Romney still has the perception of being a John Kerry-like flip-flopper. His past views on abortion, along with a bias against Mormonism, will hurt him in Middle-America Iowa. Romney’s may have success in New Hampshire, but he failed to win the state in 2008. Romney’s campaign reminds me of Rudy Giuliani’s in 2008. Like 2012 Mitt, Rudy was viewed as the front runner throughout Spring of 2007 before failing to win a single Republican primary. Some would credit Rudy’s decision to place all his eggs in a Floridian basket as the cause of his downfall, but Giuliani campaign was reacting to reality of the earlier contests in Iowa, New Hampshire and South Carolina.
So if not Romney, who? Conventional wisdom would make former Minnesota Governor Tim Pawlenty as the establishment’s choice. A two time executive, Pawlenty is handsome, disciplined and, outside of support for Cap-and-Trade that he now apologizes for, has a perfectly acceptable legislative record. In other words, “TPaw” is safe. An astute friend of mine calls him “Captain Vanilliastein”, a man whose best strength is being inoffensive.
In the under-attended May 5th GOP debate, Pawlenty stood out in his inability to stand out. More than anyone else, Pawlenty reverted to white-washed political rhetoric. He seemed to field every question like a 5 minute campaign commercial rather than a chance to shed light on what he genuinely believed. While Ron Paul made headlines with his defense of liberty in a question about heroin, and Rick Santorum and Herman Cain’s passion and fire caught the attention of conventional conservative figures like Rush Limbaugh and Sean Hannity, the reaction to Tim Pawlenty’s performance was purely based on his perception as the “only legitimate candidate” on the stage.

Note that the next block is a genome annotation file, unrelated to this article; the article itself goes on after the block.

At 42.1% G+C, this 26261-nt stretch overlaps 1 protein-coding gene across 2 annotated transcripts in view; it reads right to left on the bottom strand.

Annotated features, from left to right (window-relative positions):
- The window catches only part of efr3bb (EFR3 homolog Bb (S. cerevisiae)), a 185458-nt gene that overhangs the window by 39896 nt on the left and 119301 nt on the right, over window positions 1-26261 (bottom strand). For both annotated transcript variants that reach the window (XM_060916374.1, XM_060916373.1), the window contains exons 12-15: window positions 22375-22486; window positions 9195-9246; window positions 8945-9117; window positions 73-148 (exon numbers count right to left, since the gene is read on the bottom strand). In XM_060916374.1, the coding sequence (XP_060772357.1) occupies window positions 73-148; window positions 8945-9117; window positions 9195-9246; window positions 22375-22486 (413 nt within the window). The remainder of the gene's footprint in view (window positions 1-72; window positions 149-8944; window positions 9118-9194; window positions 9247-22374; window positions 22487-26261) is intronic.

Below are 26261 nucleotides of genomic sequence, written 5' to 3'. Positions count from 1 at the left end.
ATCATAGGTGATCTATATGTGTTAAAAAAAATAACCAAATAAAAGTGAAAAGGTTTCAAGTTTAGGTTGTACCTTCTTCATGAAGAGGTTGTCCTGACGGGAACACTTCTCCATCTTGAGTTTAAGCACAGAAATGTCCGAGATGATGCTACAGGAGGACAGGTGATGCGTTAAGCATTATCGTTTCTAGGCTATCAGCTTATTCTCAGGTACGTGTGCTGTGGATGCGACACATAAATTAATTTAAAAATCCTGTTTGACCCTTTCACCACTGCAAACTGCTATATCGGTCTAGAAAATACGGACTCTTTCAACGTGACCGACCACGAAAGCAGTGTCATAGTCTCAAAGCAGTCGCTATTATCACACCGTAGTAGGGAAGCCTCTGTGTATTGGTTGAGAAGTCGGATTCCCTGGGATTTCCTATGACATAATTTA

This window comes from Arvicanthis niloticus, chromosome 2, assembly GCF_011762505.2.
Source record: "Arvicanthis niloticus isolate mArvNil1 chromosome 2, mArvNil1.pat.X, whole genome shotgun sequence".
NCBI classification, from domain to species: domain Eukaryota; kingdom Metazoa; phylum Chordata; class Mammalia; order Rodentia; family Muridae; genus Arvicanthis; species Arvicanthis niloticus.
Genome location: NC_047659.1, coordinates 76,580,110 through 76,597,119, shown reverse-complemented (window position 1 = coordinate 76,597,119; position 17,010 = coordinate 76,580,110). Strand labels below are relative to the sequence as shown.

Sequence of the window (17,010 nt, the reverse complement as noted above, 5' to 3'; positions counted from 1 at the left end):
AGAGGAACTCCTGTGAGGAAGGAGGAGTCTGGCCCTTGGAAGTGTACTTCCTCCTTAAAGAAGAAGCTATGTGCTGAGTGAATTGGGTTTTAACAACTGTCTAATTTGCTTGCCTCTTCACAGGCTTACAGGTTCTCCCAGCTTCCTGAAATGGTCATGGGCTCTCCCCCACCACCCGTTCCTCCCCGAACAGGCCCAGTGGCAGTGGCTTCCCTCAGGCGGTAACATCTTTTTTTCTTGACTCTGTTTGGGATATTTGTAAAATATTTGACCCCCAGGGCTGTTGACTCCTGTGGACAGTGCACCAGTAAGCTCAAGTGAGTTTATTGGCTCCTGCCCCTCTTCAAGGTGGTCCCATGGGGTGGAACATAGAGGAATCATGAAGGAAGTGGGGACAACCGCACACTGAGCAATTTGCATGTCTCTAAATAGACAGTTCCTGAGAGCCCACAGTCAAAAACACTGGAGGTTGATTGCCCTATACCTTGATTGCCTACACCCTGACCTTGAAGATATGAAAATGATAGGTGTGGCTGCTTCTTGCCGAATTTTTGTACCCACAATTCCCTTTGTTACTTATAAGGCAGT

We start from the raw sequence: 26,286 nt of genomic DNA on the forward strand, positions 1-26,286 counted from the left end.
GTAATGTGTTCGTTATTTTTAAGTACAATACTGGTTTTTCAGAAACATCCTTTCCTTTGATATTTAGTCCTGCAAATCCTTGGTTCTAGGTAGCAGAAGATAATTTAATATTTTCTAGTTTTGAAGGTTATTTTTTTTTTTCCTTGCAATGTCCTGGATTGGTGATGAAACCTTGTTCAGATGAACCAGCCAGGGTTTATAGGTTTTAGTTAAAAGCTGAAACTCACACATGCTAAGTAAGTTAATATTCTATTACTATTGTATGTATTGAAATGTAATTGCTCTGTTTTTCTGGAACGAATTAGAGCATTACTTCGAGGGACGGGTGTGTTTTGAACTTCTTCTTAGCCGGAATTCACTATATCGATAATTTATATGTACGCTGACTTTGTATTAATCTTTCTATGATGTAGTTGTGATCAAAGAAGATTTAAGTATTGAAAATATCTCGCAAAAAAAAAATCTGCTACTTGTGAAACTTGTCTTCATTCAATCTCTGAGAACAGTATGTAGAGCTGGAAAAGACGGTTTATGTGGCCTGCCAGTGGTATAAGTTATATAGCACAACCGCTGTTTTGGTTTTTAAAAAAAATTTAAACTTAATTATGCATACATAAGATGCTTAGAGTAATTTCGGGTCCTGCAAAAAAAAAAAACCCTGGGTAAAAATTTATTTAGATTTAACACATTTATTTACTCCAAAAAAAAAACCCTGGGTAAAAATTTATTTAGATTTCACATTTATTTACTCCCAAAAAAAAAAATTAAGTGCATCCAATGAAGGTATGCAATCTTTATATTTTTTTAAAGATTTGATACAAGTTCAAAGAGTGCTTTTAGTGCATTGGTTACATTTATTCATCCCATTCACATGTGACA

But does the GOP want such a sterile candidate? 2010 saw Republican voters side with Christine O’Donnell and Rand Paul over “safer” GOP candidates. Now these candidates did not always find success, but the Tea Party movement indisputably breathed life into the party. Substance won out over political pragmatism.